• Federal Communications Commission (FCC). The FCC provides a tool for small businesses that can create and save a custom cyber security plan for your company, choosing from a menu of expert advice to address your specific business needs and concerns. It can be found at www.fcc.gov/cyberplanner.

Don’t sit back and wait for cyber doomsday. Take your policy into your own hands, set company standards, and consider cyber liability insurance to help protect your business from the cost of a cyber attack.

At Hierl, Property & Casualty coverage is a partnership; not a product. We look at your entire organization, listen to you, assess your risk, develop a complete strategy and deliver a full-service solution. Our team of experts start by looking at your risk and helping you to gain Insight™ into what is in store for tomorrow. If you have any questions or are interested in knowing if Hierl’s cyber liability solutions is a good fit for you, please contact Cathy at 920.921.5921.


Cryptocurrencies and what they mean for businesses

Technology has added efficiency and modern conveniences to daily life. Among these conveniences, computer experts have managed to apply digital traits to new, online currencies that are commonly called cryptocurrencies.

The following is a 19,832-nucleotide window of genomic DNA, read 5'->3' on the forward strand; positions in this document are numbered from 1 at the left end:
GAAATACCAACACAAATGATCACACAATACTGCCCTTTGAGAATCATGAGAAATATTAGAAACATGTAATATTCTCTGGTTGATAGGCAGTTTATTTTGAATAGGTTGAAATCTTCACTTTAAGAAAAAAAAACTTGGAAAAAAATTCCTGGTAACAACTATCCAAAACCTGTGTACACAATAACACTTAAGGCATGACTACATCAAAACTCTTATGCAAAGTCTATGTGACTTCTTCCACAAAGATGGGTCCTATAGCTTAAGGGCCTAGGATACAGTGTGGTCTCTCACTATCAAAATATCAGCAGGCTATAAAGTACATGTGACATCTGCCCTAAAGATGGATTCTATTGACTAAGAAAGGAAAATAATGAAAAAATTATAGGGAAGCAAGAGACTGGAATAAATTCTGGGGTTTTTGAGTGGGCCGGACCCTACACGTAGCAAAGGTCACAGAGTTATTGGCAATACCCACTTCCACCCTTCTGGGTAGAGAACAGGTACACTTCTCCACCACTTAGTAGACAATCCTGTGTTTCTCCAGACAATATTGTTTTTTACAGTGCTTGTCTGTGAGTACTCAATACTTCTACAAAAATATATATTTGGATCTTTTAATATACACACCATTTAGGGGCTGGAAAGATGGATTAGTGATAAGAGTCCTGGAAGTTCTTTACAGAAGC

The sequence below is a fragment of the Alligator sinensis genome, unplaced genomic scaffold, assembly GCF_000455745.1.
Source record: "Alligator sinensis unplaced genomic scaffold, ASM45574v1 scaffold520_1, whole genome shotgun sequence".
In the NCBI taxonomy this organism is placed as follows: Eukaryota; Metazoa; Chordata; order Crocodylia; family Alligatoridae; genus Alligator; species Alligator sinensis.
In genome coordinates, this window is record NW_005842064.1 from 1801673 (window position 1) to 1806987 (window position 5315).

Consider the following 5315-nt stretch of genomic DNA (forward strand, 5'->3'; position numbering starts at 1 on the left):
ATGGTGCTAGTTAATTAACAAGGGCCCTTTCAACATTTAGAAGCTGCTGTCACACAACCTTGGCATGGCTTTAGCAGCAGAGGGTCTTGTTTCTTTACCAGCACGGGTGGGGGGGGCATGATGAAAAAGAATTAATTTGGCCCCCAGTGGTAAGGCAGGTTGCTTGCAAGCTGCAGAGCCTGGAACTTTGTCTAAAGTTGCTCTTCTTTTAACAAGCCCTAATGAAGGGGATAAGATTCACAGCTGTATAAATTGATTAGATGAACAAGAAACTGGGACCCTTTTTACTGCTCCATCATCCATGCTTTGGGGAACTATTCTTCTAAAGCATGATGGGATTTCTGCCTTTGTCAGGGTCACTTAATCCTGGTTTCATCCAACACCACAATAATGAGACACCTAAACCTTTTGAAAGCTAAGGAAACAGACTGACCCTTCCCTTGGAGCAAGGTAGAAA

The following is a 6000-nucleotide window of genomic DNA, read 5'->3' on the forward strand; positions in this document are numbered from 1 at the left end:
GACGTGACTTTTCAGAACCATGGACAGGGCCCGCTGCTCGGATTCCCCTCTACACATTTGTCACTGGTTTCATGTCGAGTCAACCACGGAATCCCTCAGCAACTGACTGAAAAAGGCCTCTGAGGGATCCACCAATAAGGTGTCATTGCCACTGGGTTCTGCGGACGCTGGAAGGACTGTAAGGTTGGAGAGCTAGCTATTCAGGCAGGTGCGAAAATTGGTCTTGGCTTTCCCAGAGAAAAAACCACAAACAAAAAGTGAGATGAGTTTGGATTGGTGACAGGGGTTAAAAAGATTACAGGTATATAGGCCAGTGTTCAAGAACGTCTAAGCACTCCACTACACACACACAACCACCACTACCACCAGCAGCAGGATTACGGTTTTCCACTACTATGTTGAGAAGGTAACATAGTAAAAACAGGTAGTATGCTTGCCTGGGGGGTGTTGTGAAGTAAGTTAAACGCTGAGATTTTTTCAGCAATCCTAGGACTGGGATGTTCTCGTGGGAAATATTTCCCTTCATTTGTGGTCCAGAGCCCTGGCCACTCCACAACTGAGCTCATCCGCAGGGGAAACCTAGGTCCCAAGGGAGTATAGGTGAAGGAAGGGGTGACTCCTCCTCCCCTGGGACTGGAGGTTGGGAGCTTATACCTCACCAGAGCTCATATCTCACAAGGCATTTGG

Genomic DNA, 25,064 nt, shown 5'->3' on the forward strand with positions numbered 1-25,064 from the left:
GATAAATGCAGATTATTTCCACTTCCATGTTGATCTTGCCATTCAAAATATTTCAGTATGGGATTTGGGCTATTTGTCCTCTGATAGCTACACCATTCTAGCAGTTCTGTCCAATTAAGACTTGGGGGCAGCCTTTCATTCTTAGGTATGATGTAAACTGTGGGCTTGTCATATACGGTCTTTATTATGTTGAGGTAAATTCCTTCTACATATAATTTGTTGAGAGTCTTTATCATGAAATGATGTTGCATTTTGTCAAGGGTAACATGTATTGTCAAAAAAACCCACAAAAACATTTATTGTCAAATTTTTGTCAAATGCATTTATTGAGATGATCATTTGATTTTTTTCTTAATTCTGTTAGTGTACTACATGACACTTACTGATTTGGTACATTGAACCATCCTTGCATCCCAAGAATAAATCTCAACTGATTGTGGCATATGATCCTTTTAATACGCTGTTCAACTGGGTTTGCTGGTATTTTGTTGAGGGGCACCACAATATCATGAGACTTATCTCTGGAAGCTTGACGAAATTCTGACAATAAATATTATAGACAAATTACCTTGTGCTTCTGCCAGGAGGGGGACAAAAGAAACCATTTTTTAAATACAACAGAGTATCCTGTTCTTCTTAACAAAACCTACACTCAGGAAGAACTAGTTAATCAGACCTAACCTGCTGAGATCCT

Simply put, cryptocurrency is digital money that operates independently of a bank and can be used similarly to cash around the world. However, the digital nature of these new currencies add some benefits that appeal to consumers and have led to their increasing popularity. Bitcoin—the most popular cryptocurrency—was declared legal tender in Japan in 2017, and online services like Microsoft, Overstock and PayPal also accept the currency.

While it can be easy to get caught up in the excitement and potentially lucrative nature of cryptocurrencies, it’s important to understand how they work as well as their positives, negatives and risks.

How Do Cryptocurrencies Work?

While it may seem confusing on the surface, the way cryptocurrencies function is actually quite simple. Like most currencies used around the world, cryptocurrencies store value, have specific exchange rates and are limited in supply. However, most cryptocurrencies are decentralized and work without administrators, and instead rely on encryption technology and verification to make transfers. This means that there is no central authority that manages the creation and use of cryptocurrency.